Become a Member

Get access to more than 30 brands, premium video, exclusive content, events, mapping, and more.

Already have an account? Sign In

Become a Member

Get access to more than 30 brands, premium video, exclusive content, events, mapping, and more.

Already have an account? Sign In



Worlds road races could be very French affairs

Young Julian Alaphilippe may be France's best chance at breaking an 18-year drought in the elite men's road race at worlds.

Don't miss a moment from Paris-Roubaix and Unbound Gravel, to the Giro d’Italia, Tour de France, Vuelta a España, and everything in between when you join Outside+.

RICHMOND, Virginia (VN) — France isn’t the first country people consider when discussing the men’s road race at worlds, at least not in the current era. Though Pauline Ferrand-Prévot is the reigning women’s world champion on the road (and mountain and cyclocross), there hasn’t been a French world champ on the men’s side since Laurent Brochard in 1997. The most recent medal of any kind was won by Anthony Geslin, 10 years ago in Madrid.

That could change this year, as the French men come with two sprinters — Julian Alaphilippe and Nacer Bouhanni — who are suited to Richmond’s rolling parcours and are on many people’s shortlists of favorites for the rainbow jersey.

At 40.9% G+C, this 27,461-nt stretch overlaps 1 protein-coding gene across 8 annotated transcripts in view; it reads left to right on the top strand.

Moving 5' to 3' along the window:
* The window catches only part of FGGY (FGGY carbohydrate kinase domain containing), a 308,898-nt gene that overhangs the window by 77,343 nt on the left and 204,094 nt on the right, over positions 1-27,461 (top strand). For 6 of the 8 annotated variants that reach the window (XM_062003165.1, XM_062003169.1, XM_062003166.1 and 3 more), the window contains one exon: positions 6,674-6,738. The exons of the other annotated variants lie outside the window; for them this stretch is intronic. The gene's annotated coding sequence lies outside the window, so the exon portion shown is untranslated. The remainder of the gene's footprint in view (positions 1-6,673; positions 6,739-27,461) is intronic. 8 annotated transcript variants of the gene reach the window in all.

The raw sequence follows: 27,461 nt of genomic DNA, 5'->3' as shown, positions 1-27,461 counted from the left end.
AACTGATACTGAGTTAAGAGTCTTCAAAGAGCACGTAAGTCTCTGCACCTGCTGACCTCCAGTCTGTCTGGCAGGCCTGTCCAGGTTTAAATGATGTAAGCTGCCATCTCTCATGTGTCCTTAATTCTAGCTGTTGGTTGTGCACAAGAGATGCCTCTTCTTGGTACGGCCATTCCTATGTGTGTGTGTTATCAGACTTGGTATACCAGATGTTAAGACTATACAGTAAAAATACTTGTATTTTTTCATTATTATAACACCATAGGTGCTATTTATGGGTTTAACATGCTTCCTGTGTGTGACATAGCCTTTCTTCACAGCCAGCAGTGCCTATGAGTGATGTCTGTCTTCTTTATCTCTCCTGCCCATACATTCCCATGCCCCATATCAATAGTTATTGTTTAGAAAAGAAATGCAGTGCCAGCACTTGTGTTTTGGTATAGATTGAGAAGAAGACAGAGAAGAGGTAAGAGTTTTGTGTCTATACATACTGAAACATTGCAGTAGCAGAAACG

“It’s an atypical course, with the pave, corners. It’s hard to predict when you have pave like this,” said French national team coach Bernard Bourreau. “Yes, we have two sprinters, but for now we don’t have a strategy between them. The course will decide. It is very long, 260km, with many difficult sections. So, voilà, it will be decided on course.

“It’s not a course for climbers, that’s for sure. It’s good for Sagan, Boonen. It will be very dangerous. It will take a rider adapted to the pave, the Tour of Flanders.”

Alaphilippe, in particular, will be one to watch. While Spain’s Alejandro Valverde is a popular pick for Sunday — based on both his late-season form and his wins at Flèche-Wallonne and Liège-Bastogne-Liège — Alaphilippe was runner-up in both of those spring races.

“If he has the same legs, the same form that he had in the Ardennes, he has a chance,” Bourreau said.

Bouhanni is more of a pure sprinter but is still capable of getting over late-race humps, as evidenced by his sixth place at this year’s Milan-San Remo. But the winner of the points classification at the 2014 Giro also has a tendency to go down in crashes. He hit the pavement hard in the finale of this year’s French national championships then withdrew from the Tour de France just days later after injuring his ribs in a crash during a wet and sloppy stage 5. He also crashed out of the Vuelta.

With rain in the forecast for Sunday, Richmond’s cobbles could prove both treacherous and decisive.

“In the rain, that course is completely different,” Bourreau said. “It will be much, much more dangerous, and accidents will break the peloton up into small groups. Accidents will be unavoidable.

“It will end in a sprint, but from a small group.”

As for the women’s race, French team technical director Vincent Jacquet was less equivocal: “Pauline Ferrand-Prévot will win the gold. The objective is the same as last year.”